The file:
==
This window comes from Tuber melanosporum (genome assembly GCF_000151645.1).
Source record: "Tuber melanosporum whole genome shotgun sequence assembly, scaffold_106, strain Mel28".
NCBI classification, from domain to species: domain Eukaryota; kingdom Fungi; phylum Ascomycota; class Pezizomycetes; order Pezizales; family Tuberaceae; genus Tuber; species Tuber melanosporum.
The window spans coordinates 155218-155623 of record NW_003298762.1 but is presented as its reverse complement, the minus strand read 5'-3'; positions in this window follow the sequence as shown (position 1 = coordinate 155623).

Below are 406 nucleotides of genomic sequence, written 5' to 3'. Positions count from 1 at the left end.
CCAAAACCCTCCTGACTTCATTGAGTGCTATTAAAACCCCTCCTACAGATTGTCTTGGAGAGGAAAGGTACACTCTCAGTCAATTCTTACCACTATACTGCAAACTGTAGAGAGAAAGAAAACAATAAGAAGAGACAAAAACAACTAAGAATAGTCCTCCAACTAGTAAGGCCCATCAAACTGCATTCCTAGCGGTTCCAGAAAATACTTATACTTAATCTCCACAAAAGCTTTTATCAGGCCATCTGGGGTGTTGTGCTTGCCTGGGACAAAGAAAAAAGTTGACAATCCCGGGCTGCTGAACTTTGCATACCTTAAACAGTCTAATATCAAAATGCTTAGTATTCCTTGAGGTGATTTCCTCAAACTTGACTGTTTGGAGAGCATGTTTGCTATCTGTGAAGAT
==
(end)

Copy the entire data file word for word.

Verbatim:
This window comes from Tuber melanosporum (genome assembly GCF_000151645.1).
Source record: "Tuber melanosporum whole genome shotgun sequence assembly, scaffold_106, strain Mel28".
NCBI classification, from domain to species: domain Eukaryota; kingdom Fungi; phylum Ascomycota; class Pezizomycetes; order Pezizales; family Tuberaceae; genus Tuber; species Tuber melanosporum.
The window spans coordinates 155218-155623 of record NW_003298762.1 but is presented as its reverse complement, the minus strand read 5'-3'; positions in this window follow the sequence as shown (position 1 = coordinate 155623).

Below are 406 nucleotides of genomic sequence, written 5' to 3'. Positions count from 1 at the left end.
CCAAAACCCTCCTGACTTCATTGAGTGCTATTAAAACCCCTCCTACAGATTGTCTTGGAGAGGAAAGGTACACTCTCAGTCAATTCTTACCACTATACTGCAAACTGTAGAGAGAAAGAAAACAATAAGAAGAGACAAAAACAACTAAGAATAGTCCTCCAACTAGTAAGGCCCATCAAACTGCATTCCTAGCGGTTCCAGAAAATACTTATACTTAATCTCCACAAAAGCTTTTATCAGGCCATCTGGGGTGTTGTGCTTGCCTGGGACAAAGAAAAAAGTTGACAATCCCGGGCTGCTGAACTTTGCATACCTTAAACAGTCTAATATCAAAATGCTTAGTATTCCTTGAGGTGATTTCCTCAAACTTGACTGTTTGGAGAGCATGTTTGCTATCTGTGAAGAT